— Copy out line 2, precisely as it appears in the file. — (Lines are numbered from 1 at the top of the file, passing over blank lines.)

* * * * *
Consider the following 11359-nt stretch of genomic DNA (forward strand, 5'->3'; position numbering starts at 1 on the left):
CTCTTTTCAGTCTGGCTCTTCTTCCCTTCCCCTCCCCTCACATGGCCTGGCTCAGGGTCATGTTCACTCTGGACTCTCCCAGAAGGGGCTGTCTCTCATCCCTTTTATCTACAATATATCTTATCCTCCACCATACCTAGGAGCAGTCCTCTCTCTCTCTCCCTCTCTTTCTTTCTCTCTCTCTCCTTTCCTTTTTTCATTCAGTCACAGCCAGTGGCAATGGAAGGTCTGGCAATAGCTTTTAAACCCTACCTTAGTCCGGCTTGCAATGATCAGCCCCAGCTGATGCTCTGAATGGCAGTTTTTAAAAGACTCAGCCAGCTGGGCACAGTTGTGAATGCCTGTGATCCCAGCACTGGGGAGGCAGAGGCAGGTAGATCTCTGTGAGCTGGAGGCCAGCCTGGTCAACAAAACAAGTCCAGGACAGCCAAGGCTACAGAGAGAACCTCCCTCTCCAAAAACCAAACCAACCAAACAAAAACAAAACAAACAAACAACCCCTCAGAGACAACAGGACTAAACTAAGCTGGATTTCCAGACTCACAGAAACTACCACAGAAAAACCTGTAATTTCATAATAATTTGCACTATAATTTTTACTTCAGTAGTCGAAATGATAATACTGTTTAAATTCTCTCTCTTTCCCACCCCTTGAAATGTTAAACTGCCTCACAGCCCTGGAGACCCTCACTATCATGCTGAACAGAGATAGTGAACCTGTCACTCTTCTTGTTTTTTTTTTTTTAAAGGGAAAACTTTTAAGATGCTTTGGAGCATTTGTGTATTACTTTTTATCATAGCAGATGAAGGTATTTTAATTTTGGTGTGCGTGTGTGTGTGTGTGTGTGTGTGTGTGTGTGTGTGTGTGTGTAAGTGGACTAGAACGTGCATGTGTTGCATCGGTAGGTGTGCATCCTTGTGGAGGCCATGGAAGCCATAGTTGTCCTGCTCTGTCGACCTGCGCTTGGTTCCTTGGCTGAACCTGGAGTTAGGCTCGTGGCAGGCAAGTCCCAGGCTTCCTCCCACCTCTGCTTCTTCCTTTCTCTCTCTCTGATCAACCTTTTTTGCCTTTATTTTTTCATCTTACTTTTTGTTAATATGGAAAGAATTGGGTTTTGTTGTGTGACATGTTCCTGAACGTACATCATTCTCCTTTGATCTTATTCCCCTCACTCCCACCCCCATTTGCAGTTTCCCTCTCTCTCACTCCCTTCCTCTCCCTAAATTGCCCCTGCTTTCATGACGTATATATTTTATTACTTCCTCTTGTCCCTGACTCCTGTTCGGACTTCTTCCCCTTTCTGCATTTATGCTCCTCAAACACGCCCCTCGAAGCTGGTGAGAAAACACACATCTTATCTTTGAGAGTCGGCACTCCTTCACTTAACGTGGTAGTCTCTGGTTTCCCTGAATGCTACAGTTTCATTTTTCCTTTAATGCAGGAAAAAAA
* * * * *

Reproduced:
CTCTTTTCAGTCTGGCTCTTCTTCCCTTCCCCTCCCCTCACATGGCCTGGCTCAGGGTCATGTTCACTCTGGACTCTCCCAGAAGGGGCTGTCTCTCATCCCTTTTATCTACAATATATCTTATCCTCCACCATACCTAGGAGCAGTCCTCTCTCTCTCTCCCTCTCTTTCTTTCTCTCTCTCTCCTTTCCTTTTTTCATTCAGTCACAGCCAGTGGCAATGGAAGGTCTGGCAATAGCTTTTAAACCCTACCTTAGTCCGGCTTGCAATGATCAGCCCCAGCTGATGCTCTGAATGGCAGTTTTTAAAAGACTCAGCCAGCTGGGCACAGTTGTGAATGCCTGTGATCCCAGCACTGGGGAGGCAGAGGCAGGTAGATCTCTGTGAGCTGGAGGCCAGCCTGGTCAACAAAACAAGTCCAGGACAGCCAAGGCTACAGAGAGAACCTCCCTCTCCAAAAACCAAACCAACCAAACAAAAACAAAACAAACAAACAACCCCTCAGAGACAACAGGACTAAACTAAGCTGGATTTCCAGACTCACAGAAACTACCACAGAAAAACCTGTAATTTCATAATAATTTGCACTATAATTTTTACTTCAGTAGTCGAAATGATAATACTGTTTAAATTCTCTCTCTTTCCCACCCCTTGAAATGTTAAACTGCCTCACAGCCCTGGAGACCCTCACTATCATGCTGAACAGAGATAGTGAACCTGTCACTCTTCTTGTTTTTTTTTTTTTAAAGGGAAAACTTTTAAGATGCTTTGGAGCATTTGTGTATTACTTTTTATCATAGCAGATGAAGGTATTTTAATTTTGGTGTGCGTGTGTGTGTGTGTGTGTGTGTGTGTGTGTGTGTGTGTGTGTAAGTGGACTAGAACGTGCATGTGTTGCATCGGTAGGTGTGCATCCTTGTGGAGGCCATGGAAGCCATAGTTGTCCTGCTCTGTCGACCTGCGCTTGGTTCCTTGGCTGAACCTGGAGTTAGGCTCGTGGCAGGCAAGTCCCAGGCTTCCTCCCACCTCTGCTTCTTCCTTTCTCTCTCTCTGATCAACCTTTTTTGCCTTTATTTTTTCATCTTACTTTTTGTTAATATGGAAAGAATTGGGTTTTGTTGTGTGACATGTTCCTGAACGTACATCATTCTCCTTTGATCTTATTCCCCTCACTCCCACCCCCATTTGCAGTTTCCCTCTCTCTCACTCCCTTCCTCTCCCTAAATTGCCCCTGCTTTCATGACGTATATATTTTATTACTTCCTCTTGTCCCTGACTCCTGTTCGGACTTCTTCCCCTTTCTGCATTTATGCTCCTCAAACACGCCCCTCGAAGCTGGTGAGAAAACACACATCTTATCTTTGAGAGTCGGCACTCCTTCACTTAACGTGGTAGTCTCTGGTTTCCCTGAATGCTACAGTTTCATTTTTCCTTTAATGCAGGAAAAAAA